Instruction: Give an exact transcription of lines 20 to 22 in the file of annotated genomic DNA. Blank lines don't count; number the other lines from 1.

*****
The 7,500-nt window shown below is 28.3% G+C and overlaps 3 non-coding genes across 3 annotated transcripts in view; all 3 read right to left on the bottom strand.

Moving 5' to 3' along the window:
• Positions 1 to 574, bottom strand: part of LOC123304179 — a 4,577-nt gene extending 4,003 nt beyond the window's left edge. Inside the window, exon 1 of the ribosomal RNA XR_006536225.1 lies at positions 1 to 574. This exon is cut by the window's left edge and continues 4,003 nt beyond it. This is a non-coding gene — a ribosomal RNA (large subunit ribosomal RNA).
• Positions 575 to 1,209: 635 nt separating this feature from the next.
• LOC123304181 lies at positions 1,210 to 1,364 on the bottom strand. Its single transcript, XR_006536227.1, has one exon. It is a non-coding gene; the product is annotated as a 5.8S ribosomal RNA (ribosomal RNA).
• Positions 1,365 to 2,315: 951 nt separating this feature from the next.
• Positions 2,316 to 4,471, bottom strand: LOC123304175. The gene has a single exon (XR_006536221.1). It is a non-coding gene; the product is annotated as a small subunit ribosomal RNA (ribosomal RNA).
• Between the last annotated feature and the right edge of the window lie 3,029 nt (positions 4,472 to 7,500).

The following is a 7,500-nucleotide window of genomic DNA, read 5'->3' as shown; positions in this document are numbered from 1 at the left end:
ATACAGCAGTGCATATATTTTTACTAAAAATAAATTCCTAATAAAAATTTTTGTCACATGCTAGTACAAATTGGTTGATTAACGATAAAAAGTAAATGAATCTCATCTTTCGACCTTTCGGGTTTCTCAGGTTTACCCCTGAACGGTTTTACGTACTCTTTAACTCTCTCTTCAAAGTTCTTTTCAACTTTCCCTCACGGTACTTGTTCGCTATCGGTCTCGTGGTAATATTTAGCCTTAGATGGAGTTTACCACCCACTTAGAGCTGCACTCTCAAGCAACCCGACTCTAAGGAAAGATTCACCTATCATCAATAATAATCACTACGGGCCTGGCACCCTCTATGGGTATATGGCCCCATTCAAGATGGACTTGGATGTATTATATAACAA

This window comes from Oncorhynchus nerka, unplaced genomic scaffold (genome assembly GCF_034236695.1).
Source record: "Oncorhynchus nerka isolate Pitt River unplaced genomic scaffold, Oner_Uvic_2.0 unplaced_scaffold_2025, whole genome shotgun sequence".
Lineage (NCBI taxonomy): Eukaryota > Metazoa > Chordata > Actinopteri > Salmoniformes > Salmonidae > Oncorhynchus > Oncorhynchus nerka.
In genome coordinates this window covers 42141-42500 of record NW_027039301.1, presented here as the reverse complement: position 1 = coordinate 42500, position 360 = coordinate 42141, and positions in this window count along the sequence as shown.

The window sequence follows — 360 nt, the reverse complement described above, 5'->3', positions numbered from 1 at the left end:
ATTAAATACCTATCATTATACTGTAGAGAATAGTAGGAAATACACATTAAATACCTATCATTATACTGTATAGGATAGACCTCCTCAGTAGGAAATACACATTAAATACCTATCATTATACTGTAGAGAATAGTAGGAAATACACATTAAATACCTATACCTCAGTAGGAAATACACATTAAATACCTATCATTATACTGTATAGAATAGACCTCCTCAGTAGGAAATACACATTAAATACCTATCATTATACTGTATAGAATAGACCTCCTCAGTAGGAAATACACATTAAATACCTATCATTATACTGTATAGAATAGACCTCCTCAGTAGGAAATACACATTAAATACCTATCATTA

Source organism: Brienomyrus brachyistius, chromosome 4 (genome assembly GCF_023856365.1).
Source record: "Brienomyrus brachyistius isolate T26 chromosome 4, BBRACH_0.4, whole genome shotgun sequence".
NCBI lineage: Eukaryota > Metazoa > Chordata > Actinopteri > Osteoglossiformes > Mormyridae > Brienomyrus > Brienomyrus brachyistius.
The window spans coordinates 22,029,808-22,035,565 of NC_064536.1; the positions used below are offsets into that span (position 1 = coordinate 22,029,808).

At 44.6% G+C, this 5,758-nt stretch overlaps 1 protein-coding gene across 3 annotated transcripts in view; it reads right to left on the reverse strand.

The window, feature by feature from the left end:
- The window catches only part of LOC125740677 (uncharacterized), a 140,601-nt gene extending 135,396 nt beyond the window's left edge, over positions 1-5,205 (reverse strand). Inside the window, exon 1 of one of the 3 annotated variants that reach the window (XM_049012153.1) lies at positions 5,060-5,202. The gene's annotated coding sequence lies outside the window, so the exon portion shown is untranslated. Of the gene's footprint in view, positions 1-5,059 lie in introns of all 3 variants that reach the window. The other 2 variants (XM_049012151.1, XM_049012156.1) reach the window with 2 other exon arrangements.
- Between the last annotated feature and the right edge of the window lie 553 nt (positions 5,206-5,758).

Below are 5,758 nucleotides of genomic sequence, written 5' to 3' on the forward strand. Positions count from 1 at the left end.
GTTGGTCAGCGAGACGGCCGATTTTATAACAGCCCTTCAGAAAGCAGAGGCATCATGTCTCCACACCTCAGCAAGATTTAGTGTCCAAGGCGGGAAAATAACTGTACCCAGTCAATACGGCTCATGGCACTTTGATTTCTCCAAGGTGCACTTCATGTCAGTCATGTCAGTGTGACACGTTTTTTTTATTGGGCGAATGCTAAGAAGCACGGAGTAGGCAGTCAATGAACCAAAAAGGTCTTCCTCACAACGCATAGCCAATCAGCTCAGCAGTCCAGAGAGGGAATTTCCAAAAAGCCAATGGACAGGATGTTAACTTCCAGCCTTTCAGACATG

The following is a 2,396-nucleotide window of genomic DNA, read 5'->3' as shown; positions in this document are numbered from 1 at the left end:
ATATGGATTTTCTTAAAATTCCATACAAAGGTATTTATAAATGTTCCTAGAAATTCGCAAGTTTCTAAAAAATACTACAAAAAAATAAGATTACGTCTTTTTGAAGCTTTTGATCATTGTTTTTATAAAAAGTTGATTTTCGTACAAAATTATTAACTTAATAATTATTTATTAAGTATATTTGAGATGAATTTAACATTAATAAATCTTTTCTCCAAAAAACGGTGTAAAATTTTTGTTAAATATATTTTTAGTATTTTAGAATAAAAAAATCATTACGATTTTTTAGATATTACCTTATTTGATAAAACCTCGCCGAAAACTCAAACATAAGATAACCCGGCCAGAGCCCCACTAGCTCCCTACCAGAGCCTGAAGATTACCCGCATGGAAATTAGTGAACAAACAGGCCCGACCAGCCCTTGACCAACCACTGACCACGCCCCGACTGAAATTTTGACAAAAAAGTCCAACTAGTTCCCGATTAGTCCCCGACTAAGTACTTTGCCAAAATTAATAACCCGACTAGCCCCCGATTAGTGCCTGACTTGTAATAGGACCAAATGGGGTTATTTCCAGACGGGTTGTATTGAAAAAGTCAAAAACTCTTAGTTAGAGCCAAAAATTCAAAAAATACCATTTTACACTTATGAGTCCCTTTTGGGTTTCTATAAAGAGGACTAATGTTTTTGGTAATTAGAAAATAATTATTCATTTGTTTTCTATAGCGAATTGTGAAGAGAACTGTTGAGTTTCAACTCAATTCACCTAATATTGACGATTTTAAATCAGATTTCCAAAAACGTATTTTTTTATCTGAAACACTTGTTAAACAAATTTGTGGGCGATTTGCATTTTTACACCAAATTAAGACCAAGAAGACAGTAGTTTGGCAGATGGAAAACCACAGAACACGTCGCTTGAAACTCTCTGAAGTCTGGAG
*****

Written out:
The window spans coordinates 22,029,808-22,035,565 of NC_064536.1; the positions used below are offsets into that span (position 1 = coordinate 22,029,808).

At 44.6% G+C, this 5,758-nt stretch overlaps 1 protein-coding gene across 3 annotated transcripts in view; it reads right to left on the reverse strand.

The window, feature by feature from the left end: